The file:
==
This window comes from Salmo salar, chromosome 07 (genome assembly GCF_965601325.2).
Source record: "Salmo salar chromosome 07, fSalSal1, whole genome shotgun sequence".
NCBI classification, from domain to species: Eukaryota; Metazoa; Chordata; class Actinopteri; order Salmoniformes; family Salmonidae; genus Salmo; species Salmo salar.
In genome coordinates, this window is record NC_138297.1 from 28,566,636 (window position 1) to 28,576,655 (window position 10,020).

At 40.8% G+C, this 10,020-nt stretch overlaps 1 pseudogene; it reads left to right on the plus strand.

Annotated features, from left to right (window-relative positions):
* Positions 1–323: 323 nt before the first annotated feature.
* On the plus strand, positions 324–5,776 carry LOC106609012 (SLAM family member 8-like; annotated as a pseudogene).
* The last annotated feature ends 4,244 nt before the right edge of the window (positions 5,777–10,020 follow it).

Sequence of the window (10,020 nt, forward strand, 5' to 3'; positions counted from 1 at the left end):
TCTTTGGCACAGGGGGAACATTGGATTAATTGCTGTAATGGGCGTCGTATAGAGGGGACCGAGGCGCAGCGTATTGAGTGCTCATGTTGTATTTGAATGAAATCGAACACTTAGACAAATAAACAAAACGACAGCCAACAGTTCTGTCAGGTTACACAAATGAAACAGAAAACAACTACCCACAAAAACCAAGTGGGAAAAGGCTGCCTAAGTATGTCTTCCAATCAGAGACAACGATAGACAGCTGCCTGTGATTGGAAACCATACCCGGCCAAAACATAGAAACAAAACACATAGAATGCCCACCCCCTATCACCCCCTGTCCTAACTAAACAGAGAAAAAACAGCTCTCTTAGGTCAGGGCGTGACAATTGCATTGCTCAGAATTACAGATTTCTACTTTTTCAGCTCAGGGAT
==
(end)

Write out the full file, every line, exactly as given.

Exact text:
This window comes from Salmo salar, chromosome 07 (genome assembly GCF_965601325.2).
Source record: "Salmo salar chromosome 07, fSalSal1, whole genome shotgun sequence".
NCBI classification, from domain to species: Eukaryota; Metazoa; Chordata; class Actinopteri; order Salmoniformes; family Salmonidae; genus Salmo; species Salmo salar.
In genome coordinates, this window is record NC_138297.1 from 28,566,636 (window position 1) to 28,576,655 (window position 10,020).

At 40.8% G+C, this 10,020-nt stretch overlaps 1 pseudogene; it reads left to right on the plus strand.

Annotated features, from left to right (window-relative positions):
* Positions 1–323: 323 nt before the first annotated feature.
* On the plus strand, positions 324–5,776 carry LOC106609012 (SLAM family member 8-like; annotated as a pseudogene).
* The last annotated feature ends 4,244 nt before the right edge of the window (positions 5,777–10,020 follow it).

Sequence of the window (10,020 nt, forward strand, 5' to 3'; positions counted from 1 at the left end):
TCTTTGGCACAGGGGGAACATTGGATTAATTGCTGTAATGGGCGTCGTATAGAGGGGACCGAGGCGCAGCGTATTGAGTGCTCATGTTGTATTTGAATGAAATCGAACACTTAGACAAATAAACAAAACGACAGCCAACAGTTCTGTCAGGTTACACAAATGAAACAGAAAACAACTACCCACAAAAACCAAGTGGGAAAAGGCTGCCTAAGTATGTCTTCCAATCAGAGACAACGATAGACAGCTGCCTGTGATTGGAAACCATACCCGGCCAAAACATAGAAACAAAACACATAGAATGCCCACCCCCTATCACCCCCTGTCCTAACTAAACAGAGAAAAAACAGCTCTCTTAGGTCAGGGCGTGACAATTGCATTGCTCAGAATTACAGATTTCTACTTTTTCAGCTCAGGGAT